Spiders, dung and other unusual delights of the monsoon
The monsoon this year has been particularly ferocious with images of flooding beamed by satellite across the world. For the animals and plants, however, it is just another annual event which fits seamlessly into their lives.
After a few weeks, when the puddles have turned to ponds, providing much needed water holes for all the animals, the rufous bellied babblers begin to collect long thin dry leaves – if they can locate them - to build and reinforce their nests. And, whilst the Indian pitta birds stop calling the koel start making much more noise than other birds, especially the crows, who start to chase them away from their nesting sites.
The barren brown hills have become lush green as the sal, Shorea Robusta and jamun tree leaves soak up the life giving rain, and begin to blossom whilst the rocky outcrops become a shiny black as moisture intensifies their sparkling presence.
As mushrooms start to grow on the elephant dung on the forest floor, other equally unusual signs of life also begin to emerge under the canopy of sal tree leaves. Red velvet spider mites seem to emerge from nowhere, seemingly to provide entertainment to children who like to watch these tiny spiders whizz across their hands. In fact, a number of these small velvety creatures actually lose their territory because of being moved around by the kids. To an outsider this must seem one of the more bizarre aspects of the monsoon.
This is the time when the rhesus monkeys begin to chase the beautiful grey langurs and as many deer as they can away from the mango trees – these greedy monkeys want to keep the ripe mangos all to themselves. But the young langur babies have plenty of new shoots and fruits to eat. This is their first monsoon and they are in heaven because there is in reality more than enough food to go around. Indeed there is a surfeit. In addition to the mangos, there are plenty of tendu, jamun and kari fruits bringing a season of great bounty to the forest.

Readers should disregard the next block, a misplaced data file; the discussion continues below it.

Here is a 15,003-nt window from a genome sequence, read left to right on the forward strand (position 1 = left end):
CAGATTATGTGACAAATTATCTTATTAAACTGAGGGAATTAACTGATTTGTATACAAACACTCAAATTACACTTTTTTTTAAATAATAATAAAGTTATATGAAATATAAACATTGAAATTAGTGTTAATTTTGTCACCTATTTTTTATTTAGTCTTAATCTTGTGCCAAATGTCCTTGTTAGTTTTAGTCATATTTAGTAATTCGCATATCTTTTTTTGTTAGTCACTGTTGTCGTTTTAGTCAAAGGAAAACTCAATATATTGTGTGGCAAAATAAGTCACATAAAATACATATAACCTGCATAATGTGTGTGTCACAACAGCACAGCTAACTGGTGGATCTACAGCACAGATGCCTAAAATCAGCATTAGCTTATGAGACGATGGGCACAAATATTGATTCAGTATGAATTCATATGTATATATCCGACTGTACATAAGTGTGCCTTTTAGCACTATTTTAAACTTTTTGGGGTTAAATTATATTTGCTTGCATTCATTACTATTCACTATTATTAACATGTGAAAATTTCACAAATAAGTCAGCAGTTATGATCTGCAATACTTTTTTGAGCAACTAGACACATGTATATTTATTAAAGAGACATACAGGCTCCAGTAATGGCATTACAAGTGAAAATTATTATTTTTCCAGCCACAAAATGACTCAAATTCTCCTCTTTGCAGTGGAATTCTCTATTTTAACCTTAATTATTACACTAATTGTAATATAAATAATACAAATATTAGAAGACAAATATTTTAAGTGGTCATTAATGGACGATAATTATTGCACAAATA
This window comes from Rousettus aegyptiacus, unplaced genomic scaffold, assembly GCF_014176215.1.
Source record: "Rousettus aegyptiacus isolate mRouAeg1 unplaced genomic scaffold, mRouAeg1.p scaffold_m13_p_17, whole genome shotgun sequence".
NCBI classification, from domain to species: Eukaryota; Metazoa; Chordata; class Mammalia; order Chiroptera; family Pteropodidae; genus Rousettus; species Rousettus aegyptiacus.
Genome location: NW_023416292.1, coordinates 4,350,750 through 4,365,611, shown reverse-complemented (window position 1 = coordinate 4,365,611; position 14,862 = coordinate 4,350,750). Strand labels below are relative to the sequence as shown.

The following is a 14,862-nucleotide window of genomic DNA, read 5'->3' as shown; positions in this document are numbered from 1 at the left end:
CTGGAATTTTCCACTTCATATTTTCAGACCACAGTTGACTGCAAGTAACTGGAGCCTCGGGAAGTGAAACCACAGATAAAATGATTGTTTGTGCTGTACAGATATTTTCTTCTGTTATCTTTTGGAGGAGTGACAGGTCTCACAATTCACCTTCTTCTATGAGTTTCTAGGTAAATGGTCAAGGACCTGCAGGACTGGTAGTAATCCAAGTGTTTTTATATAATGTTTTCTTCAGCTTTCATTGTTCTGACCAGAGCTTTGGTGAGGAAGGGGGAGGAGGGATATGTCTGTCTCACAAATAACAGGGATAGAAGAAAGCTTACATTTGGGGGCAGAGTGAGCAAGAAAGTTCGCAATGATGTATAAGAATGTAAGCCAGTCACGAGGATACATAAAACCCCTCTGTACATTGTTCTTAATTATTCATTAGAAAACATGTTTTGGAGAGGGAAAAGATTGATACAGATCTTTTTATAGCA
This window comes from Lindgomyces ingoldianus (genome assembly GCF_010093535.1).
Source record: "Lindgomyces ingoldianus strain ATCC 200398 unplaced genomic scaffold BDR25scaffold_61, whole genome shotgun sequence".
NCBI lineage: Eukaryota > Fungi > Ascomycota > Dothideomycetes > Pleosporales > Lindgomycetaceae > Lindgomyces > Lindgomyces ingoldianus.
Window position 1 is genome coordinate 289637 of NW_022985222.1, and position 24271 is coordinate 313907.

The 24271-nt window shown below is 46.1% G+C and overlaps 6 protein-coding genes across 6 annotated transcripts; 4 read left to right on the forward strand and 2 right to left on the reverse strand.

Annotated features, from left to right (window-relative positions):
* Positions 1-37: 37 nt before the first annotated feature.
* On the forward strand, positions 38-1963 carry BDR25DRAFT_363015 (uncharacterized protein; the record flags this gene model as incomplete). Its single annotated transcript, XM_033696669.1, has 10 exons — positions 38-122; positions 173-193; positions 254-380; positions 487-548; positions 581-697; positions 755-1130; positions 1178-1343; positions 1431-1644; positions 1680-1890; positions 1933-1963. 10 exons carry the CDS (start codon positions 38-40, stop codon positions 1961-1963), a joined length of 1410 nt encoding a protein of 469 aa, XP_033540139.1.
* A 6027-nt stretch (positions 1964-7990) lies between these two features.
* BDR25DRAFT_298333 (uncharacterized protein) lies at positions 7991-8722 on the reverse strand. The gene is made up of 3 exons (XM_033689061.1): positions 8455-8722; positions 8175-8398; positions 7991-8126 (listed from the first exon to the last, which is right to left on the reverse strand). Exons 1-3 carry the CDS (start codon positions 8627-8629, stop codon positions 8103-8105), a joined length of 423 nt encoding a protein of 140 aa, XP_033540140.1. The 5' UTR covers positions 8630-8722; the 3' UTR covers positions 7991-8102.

Micro plants like fungi and moss which looked dead thrughout the summer heat, have emerged on rocks and branches providing soft beds for monitor lizards to lie on. There is a double bonus within these plants - they holds thousands of tiny insects providing a veritable feast for the rock agamas - close cousins of the lizards.
The interconnectedness of nature
Butterflies that were rare in the summer are now seen in huge flocks indeed some like the common leopard only appear with frequency and strong numbers during the monsoon. This demonstrates the fantastic inter-dependence of nature because these butterflies are dependent on the aristolochia plant which in turn are dependent on the bounty of the monsoon rains. It is not uncommon to see plants so covered in caterpillars that the plant itself becomes invisible.
A similar symbiosis exists between the grey count butterfly and the citrus plants and when these blossom the moths are not far behind. Some hawkmoths breed on the mangos and we know who loves these.
The life cycle of insects is much faster in the monsoon than during any other season. The jungle cockroaches start to breed in their millions and provide much needed protein to bulbul chicks which, well fed, are then able to leave their nests within an amazing ten days of hatching.
All before your very eyes
But of all the flora and fauna that enjoys the monsoon, surely the bamboo, itself a grass species, is the happiest. This most invasive of plants will grow as high as 30 feet within a matter of weeks. Now that’s the monsoon shift for you.